Confectionery history has a record of at least 4,000 years, when Egyptians captured their treats on papyrus. Sugary confections were being sold in their marketplaces as far back as 1566 B.C., sweetened with date sugar or honey. Yet chocolate didn’t appear on the scene until the ancient Aztec and Maya cultures discovered the value of the cacao plant. It is reputed to have originated in the Amazon or Orinoco basin.

 

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Biscuits Production Plant

The list of biscuit products is long and varied. And it continues evolving since new recipes and techniques are tested every day.

There exist a whole range of recipes and cooking techniques. It is impossible to describe them all here so let’s take the example of a simple biscuit:

First of all the different ingredients are mixed together and worked into dough. Once the dough has the consistency and softness required, it is moulded or cut before it is cooked. After cooling, the biscuits are either ready or they can be coated (with chocolate), sprinkled (with almonds or spices or cheese in the case of salty biscuits) or filled and covered. Finally the biscuits are wrapped and packed.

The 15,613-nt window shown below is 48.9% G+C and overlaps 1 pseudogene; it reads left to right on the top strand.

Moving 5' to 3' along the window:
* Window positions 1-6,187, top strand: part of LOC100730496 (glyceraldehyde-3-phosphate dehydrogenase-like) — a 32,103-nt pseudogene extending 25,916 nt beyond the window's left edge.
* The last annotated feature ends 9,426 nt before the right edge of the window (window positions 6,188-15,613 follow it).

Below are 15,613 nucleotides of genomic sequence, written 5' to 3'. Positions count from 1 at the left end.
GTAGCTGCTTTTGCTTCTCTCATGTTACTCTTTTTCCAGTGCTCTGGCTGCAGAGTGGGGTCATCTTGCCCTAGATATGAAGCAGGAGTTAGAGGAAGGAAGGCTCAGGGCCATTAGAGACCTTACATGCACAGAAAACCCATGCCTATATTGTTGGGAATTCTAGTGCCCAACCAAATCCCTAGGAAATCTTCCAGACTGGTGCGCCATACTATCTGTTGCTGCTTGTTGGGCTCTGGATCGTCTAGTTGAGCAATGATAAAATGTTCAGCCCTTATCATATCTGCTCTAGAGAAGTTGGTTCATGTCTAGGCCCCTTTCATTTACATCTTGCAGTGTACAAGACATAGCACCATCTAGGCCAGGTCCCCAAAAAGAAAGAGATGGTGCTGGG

Mixing
The cocoa paste resulting from the crunching and grinding of fermented and dried cocoa beans is mixed with sugar and cocoa butter to make it more liquid. Depending on the recipe powdered milk and vanilla can also be added. The paste is then refined so as to obtain ultra fine chocolate.

Conching
This crucial and subtle stage of the process gives the smoothness and the taste of the chocolate. In practice, the paste is heated and receives more cocoa butter, soya lecithin and potentially vanilla extract.

Tempering
The temperature of the paste must gradually reduce and maintained before it is reheated. The paste is then crystallized in a cold tunnel so as to give the finished product its crunchiness and shine.

Moulding
Moulding and coating varies depending on the type of chocolate that is made. For solid bars for instance, the chocolate is poured into moulds which cross vibrating tables to ensure the chocolate is evenly spread. It is then cooled to make it easy to remove the mould. For filled bars, the first stage is identical except that after the vibrations it is turned over to empty the moulds and keep only a thin layer of chocolate. Once it has hardened, the shells are filled and closed with a layer of liquid chocolate. And it is hardened again before the mould is removed.